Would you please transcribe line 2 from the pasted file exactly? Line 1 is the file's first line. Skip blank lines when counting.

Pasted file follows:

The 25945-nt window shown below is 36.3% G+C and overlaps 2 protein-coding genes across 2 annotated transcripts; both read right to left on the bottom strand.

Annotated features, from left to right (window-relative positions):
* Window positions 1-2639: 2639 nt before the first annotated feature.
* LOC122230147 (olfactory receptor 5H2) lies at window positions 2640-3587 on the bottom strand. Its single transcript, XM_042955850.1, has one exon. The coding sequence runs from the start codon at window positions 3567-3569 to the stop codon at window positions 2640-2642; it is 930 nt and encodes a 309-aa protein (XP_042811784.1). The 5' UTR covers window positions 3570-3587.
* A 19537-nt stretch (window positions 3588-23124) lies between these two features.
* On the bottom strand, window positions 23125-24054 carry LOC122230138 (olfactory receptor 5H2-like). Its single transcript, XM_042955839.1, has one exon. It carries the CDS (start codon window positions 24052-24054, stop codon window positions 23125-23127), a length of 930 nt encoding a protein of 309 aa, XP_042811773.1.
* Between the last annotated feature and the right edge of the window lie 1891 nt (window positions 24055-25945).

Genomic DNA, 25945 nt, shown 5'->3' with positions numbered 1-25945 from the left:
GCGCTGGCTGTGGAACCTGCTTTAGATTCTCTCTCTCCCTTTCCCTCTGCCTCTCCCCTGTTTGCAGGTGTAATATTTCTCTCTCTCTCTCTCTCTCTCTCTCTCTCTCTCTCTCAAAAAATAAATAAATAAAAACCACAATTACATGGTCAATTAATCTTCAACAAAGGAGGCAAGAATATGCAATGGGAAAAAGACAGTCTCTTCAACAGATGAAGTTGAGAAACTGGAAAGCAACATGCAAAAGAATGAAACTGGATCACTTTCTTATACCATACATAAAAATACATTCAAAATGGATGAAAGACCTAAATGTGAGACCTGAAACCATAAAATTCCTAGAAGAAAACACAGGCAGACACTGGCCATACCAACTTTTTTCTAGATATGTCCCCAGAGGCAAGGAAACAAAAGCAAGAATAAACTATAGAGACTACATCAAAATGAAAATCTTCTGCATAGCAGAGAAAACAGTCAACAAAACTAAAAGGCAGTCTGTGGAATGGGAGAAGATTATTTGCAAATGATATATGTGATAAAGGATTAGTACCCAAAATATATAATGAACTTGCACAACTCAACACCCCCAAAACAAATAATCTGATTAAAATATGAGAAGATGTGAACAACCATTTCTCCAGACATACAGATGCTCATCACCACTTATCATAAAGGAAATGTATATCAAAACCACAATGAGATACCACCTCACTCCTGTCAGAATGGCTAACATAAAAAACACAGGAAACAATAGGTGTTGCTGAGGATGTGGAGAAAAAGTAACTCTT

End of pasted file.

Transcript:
Annotated features, from left to right (window-relative positions):